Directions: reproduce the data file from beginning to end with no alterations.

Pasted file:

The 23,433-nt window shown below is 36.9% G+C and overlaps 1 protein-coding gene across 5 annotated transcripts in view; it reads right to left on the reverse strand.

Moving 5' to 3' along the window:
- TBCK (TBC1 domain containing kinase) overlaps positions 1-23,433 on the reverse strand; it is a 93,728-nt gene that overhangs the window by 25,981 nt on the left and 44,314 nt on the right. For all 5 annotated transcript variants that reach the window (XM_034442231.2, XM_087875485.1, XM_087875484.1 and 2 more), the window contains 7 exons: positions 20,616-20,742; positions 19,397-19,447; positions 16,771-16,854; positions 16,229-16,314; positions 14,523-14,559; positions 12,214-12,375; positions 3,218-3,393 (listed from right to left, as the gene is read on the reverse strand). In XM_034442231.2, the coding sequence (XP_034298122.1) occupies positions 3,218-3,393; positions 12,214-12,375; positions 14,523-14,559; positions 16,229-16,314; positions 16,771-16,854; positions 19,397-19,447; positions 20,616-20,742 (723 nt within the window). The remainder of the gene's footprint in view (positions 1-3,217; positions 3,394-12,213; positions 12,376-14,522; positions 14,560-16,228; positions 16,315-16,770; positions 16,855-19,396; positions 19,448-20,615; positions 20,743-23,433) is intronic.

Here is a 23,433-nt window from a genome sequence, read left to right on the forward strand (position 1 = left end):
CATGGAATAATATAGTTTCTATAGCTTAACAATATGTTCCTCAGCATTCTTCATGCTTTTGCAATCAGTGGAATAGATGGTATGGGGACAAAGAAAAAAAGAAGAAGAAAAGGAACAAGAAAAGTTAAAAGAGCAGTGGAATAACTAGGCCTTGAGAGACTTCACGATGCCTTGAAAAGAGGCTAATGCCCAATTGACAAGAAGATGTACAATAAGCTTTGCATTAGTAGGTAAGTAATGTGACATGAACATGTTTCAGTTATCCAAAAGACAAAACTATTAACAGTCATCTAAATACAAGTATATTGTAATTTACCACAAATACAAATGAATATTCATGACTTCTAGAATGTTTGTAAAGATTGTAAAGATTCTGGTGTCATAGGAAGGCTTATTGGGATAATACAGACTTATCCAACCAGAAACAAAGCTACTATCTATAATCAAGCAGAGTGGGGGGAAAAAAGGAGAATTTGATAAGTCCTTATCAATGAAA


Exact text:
The 23,433-nt window shown below is 36.9% G+C and overlaps 1 protein-coding gene across 5 annotated transcripts in view; it reads right to left on the reverse strand.

Moving 5' to 3' along the window:
- TBCK (TBC1 domain containing kinase) overlaps positions 1-23,433 on the reverse strand; it is a 93,728-nt gene that overhangs the window by 25,981 nt on the left and 44,314 nt on the right. For all 5 annotated transcript variants that reach the window (XM_034442231.2, XM_087875485.1, XM_087875484.1 and 2 more), the window contains 7 exons: positions 20,616-20,742; positions 19,397-19,447; positions 16,771-16,854; positions 16,229-16,314; positions 14,523-14,559; positions 12,214-12,375; positions 3,218-3,393 (listed from right to left, as the gene is read on the reverse strand). In XM_034442231.2, the coding sequence (XP_034298122.1) occupies positions 3,218-3,393; positions 12,214-12,375; positions 14,523-14,559; positions 16,229-16,314; positions 16,771-16,854; positions 19,397-19,447; positions 20,616-20,742 (723 nt within the window). The remainder of the gene's footprint in view (positions 1-3,217; positions 3,394-12,213; positions 12,376-14,522; positions 14,560-16,228; positions 16,315-16,770; positions 16,855-19,396; positions 19,448-20,615; positions 20,743-23,433) is intronic.

Here is a 23,433-nt window from a genome sequence, read left to right on the forward strand (position 1 = left end):
CATGGAATAATATAGTTTCTATAGCTTAACAATATGTTCCTCAGCATTCTTCATGCTTTTGCAATCAGTGGAATAGATGGTATGGGGACAAAGAAAAAAAGAAGAAGAAAAGGAACAAGAAAAGTTAAAAGAGCAGTGGAATAACTAGGCCTTGAGAGACTTCACGATGCCTTGAAAAGAGGCTAATGCCCAATTGACAAGAAGATGTACAATAAGCTTTGCATTAGTAGGTAAGTAATGTGACATGAACATGTTTCAGTTATCCAAAAGACAAAACTATTAACAGTCATCTAAATACAAGTATATTGTAATTTACCACAAATACAAATGAATATTCATGACTTCTAGAATGTTTGTAAAGATTGTAAAGATTCTGGTGTCATAGGAAGGCTTATTGGGATAATACAGACTTATCCAACCAGAAACAAAGCTACTATCTATAATCAAGCAGAGTGGGGGGAAAAAAGGAGAATTTGATAAGTCCTTATCAATGAAA